I wasn’t on the verge of a panic attack anymore because my body didn’t care about Hans or self-esteem or social anxiety or wolves – it only cared about telling me it was being hurt and that I needed to do something about it.
I took a deep breath and parted my hands. The water I’d cupped splashed in the bottom of the sink and the stream from the faucet poured through open air. I let out a sigh of relief. The nice thing about scalding yourself is that as long as the water isn’t hot enough to raise blisters the pain will go away as soon as you stop. It’s cathartic, in its own way.
I shook the last drops of water from my hands and turned off the faucet. My skin tingled, and there was a tightness – like an aftertaste, but for the sense of touch. It wasn’t unpleasant. My hands were much pinker than normal, but I knew from experience that would fade before anyone could notice.
The bathroom had one of those hot-air hand dryers, so I turned it on and stuck my hands under it. One of the problems with water that hot is that my hands were going to be extra dry. But that was okay, I had some lotion in my purse. That’s actually why I had stopped doing the scalding thing – a few years ago Megan had noticed my hands were always chapped and had bought me some moisturizer as a gift.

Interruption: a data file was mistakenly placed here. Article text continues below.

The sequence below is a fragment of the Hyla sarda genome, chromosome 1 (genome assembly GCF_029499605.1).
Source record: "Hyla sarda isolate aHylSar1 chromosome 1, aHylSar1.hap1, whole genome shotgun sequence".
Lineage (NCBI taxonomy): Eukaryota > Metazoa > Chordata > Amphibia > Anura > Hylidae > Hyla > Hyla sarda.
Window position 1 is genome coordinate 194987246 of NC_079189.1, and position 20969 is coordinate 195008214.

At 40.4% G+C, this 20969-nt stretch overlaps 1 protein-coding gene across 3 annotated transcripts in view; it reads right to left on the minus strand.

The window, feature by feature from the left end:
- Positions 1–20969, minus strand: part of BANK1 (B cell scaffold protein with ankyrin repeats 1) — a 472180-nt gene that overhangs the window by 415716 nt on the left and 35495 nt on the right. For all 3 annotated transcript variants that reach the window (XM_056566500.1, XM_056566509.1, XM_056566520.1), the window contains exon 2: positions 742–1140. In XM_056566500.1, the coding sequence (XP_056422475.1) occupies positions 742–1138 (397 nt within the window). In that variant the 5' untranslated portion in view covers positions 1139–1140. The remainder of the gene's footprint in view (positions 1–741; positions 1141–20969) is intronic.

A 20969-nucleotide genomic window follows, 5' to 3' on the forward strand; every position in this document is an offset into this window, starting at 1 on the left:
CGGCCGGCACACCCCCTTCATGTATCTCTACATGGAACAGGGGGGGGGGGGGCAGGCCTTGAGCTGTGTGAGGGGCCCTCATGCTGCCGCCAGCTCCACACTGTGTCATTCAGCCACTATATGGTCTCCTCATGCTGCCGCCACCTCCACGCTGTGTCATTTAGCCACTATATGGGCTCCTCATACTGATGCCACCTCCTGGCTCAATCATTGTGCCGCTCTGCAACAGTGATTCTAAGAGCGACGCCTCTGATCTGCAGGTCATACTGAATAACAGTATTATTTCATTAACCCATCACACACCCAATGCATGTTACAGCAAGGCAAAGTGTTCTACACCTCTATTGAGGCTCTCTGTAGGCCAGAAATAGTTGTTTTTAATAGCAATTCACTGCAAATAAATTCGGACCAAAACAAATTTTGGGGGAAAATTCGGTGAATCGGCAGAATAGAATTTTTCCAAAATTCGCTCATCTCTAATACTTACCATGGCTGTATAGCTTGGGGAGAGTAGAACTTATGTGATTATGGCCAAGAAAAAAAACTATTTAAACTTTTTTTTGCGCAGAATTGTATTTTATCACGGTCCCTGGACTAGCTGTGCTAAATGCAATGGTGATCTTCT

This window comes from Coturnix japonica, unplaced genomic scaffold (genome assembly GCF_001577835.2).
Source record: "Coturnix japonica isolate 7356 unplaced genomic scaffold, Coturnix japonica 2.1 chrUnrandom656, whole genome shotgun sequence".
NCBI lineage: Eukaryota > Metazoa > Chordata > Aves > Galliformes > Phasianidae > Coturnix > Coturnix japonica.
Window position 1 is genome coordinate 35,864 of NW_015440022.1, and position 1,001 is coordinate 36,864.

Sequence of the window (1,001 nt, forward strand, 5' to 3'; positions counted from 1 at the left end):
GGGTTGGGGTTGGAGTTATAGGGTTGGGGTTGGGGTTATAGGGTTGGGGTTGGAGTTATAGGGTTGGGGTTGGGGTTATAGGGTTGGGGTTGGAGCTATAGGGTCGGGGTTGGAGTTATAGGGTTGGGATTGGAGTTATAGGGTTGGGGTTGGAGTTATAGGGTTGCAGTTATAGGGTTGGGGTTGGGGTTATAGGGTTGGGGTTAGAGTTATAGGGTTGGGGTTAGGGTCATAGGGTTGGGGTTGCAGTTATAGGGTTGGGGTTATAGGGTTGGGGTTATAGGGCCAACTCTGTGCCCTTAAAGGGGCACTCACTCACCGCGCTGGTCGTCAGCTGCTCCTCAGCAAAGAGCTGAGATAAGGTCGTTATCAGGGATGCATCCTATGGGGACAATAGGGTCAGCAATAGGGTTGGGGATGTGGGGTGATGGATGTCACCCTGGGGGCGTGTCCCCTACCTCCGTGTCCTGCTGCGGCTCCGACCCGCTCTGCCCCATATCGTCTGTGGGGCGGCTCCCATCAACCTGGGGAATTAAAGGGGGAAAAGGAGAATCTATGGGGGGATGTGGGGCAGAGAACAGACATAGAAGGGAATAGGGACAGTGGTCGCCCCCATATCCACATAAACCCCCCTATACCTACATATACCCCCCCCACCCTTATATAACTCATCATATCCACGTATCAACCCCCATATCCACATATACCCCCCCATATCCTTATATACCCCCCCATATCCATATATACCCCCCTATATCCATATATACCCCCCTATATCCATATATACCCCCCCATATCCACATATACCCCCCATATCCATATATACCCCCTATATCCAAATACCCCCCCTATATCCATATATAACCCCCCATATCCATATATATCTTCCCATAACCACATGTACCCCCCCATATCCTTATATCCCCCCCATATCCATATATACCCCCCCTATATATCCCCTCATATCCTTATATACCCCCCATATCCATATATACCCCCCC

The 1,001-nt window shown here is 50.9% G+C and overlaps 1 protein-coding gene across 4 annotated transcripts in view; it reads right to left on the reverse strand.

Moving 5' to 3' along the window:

Where I’d grown up, there’d been a stigma attached to being one of ‘those emo kids.’ So when I needed to hurt myself just for the distraction from what was going on in my head, I’d always, always, made sure it was something that couldn’t possibly be noticed. I didn’t want to make anyone worry about me. It seemed like that would be selfish. I was just a crazy girl, so it’s not like there was anything to be done about it anyway. And besides, one of the biggest reasons I’ve always been hyper-anxious to begin with is that I don’t want anyone to realize what a freak I am. I don’t know why they haven’t already, but I’m certainly not going to go around being obvious about it when I can help myself.
Also… I have a lot of issues. And knives and blood and cut, living flesh all freak me the hell out.
The dryer clicked off and I wiped my hands on my jeans for good measure. My hands were still tender – that would probably last a couple of hours, actually. And that was okay, because a couple of hours was enough time to eat dinner and go home and call Megan and pretend I wasn’t a crazy freak.